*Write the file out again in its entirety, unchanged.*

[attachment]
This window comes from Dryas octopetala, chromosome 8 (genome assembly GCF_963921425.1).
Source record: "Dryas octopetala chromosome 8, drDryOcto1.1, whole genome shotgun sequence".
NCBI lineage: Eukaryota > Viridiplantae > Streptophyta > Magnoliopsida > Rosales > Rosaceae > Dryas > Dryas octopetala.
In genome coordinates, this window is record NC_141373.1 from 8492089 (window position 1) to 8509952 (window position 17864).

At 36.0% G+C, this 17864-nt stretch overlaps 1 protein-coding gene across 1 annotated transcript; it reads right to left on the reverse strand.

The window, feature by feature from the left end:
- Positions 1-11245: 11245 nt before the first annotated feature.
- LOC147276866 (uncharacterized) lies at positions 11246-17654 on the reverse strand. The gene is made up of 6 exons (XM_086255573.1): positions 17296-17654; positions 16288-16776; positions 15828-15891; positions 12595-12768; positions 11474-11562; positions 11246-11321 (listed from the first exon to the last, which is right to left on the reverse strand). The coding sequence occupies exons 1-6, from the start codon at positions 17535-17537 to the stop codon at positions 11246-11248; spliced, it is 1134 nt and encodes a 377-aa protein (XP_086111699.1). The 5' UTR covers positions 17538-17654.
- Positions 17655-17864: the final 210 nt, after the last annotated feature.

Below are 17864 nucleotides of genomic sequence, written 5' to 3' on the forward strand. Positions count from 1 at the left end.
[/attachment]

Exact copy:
This window comes from Dryas octopetala, chromosome 8 (genome assembly GCF_963921425.1).
Source record: "Dryas octopetala chromosome 8, drDryOcto1.1, whole genome shotgun sequence".
NCBI lineage: Eukaryota > Viridiplantae > Streptophyta > Magnoliopsida > Rosales > Rosaceae > Dryas > Dryas octopetala.
In genome coordinates, this window is record NC_141373.1 from 8492089 (window position 1) to 8509952 (window position 17864).

At 36.0% G+C, this 17864-nt stretch overlaps 1 protein-coding gene across 1 annotated transcript; it reads right to left on the reverse strand.

The window, feature by feature from the left end:
- Positions 1-11245: 11245 nt before the first annotated feature.
- LOC147276866 (uncharacterized) lies at positions 11246-17654 on the reverse strand. The gene is made up of 6 exons (XM_086255573.1): positions 17296-17654; positions 16288-16776; positions 15828-15891; positions 12595-12768; positions 11474-11562; positions 11246-11321 (listed from the first exon to the last, which is right to left on the reverse strand). The coding sequence occupies exons 1-6, from the start codon at positions 17535-17537 to the stop codon at positions 11246-11248; spliced, it is 1134 nt and encodes a 377-aa protein (XP_086111699.1). The 5' UTR covers positions 17538-17654.
- Positions 17655-17864: the final 210 nt, after the last annotated feature.

Below are 17864 nucleotides of genomic sequence, written 5' to 3' on the forward strand. Positions count from 1 at the left end.